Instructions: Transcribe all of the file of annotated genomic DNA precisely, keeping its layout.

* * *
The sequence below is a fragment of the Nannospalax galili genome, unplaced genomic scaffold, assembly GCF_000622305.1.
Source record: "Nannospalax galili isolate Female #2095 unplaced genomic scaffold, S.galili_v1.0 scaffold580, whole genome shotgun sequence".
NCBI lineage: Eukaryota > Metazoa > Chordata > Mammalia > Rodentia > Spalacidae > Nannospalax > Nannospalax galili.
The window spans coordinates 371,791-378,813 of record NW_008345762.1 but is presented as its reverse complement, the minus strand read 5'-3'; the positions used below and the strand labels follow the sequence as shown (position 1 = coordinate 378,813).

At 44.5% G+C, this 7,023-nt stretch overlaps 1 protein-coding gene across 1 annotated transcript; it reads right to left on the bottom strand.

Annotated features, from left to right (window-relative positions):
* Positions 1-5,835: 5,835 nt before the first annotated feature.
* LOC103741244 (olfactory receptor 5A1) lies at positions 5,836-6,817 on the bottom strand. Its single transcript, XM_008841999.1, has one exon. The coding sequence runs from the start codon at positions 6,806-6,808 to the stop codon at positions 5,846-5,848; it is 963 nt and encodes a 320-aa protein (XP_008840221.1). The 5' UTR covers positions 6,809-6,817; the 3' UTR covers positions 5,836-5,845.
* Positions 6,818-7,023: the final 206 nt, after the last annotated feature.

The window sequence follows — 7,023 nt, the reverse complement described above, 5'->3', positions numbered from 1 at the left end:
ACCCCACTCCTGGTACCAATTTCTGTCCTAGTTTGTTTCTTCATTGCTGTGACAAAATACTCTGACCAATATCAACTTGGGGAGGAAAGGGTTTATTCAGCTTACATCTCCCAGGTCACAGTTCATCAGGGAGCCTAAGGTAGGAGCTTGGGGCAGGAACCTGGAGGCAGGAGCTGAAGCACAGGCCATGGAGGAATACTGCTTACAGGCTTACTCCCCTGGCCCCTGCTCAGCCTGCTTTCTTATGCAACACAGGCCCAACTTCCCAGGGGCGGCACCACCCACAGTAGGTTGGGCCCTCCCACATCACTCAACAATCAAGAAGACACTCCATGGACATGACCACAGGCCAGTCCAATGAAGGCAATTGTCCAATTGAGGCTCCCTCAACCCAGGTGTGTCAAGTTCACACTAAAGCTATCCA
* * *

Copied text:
The sequence below is a fragment of the Nannospalax galili genome, unplaced genomic scaffold, assembly GCF_000622305.1.
Source record: "Nannospalax galili isolate Female #2095 unplaced genomic scaffold, S.galili_v1.0 scaffold580, whole genome shotgun sequence".
NCBI lineage: Eukaryota > Metazoa > Chordata > Mammalia > Rodentia > Spalacidae > Nannospalax > Nannospalax galili.
The window spans coordinates 371,791-378,813 of record NW_008345762.1 but is presented as its reverse complement, the minus strand read 5'-3'; the positions used below and the strand labels follow the sequence as shown (position 1 = coordinate 378,813).

At 44.5% G+C, this 7,023-nt stretch overlaps 1 protein-coding gene across 1 annotated transcript; it reads right to left on the bottom strand.

Annotated features, from left to right (window-relative positions):
* Positions 1-5,835: 5,835 nt before the first annotated feature.
* LOC103741244 (olfactory receptor 5A1) lies at positions 5,836-6,817 on the bottom strand. Its single transcript, XM_008841999.1, has one exon. The coding sequence runs from the start codon at positions 6,806-6,808 to the stop codon at positions 5,846-5,848; it is 963 nt and encodes a 320-aa protein (XP_008840221.1). The 5' UTR covers positions 6,809-6,817; the 3' UTR covers positions 5,836-5,845.
* Positions 6,818-7,023: the final 206 nt, after the last annotated feature.

The window sequence follows — 7,023 nt, the reverse complement described above, 5'->3', positions numbered from 1 at the left end:
ACCCCACTCCTGGTACCAATTTCTGTCCTAGTTTGTTTCTTCATTGCTGTGACAAAATACTCTGACCAATATCAACTTGGGGAGGAAAGGGTTTATTCAGCTTACATCTCCCAGGTCACAGTTCATCAGGGAGCCTAAGGTAGGAGCTTGGGGCAGGAACCTGGAGGCAGGAGCTGAAGCACAGGCCATGGAGGAATACTGCTTACAGGCTTACTCCCCTGGCCCCTGCTCAGCCTGCTTTCTTATGCAACACAGGCCCAACTTCCCAGGGGCGGCACCACCCACAGTAGGTTGGGCCCTCCCACATCACTCAACAATCAAGAAGACACTCCATGGACATGACCACAGGCCAGTCCAATGAAGGCAATTGTCCAATTGAGGCTCCCTCAACCCAGGTGTGTCAAGTTCACACTAAAGCTATCCA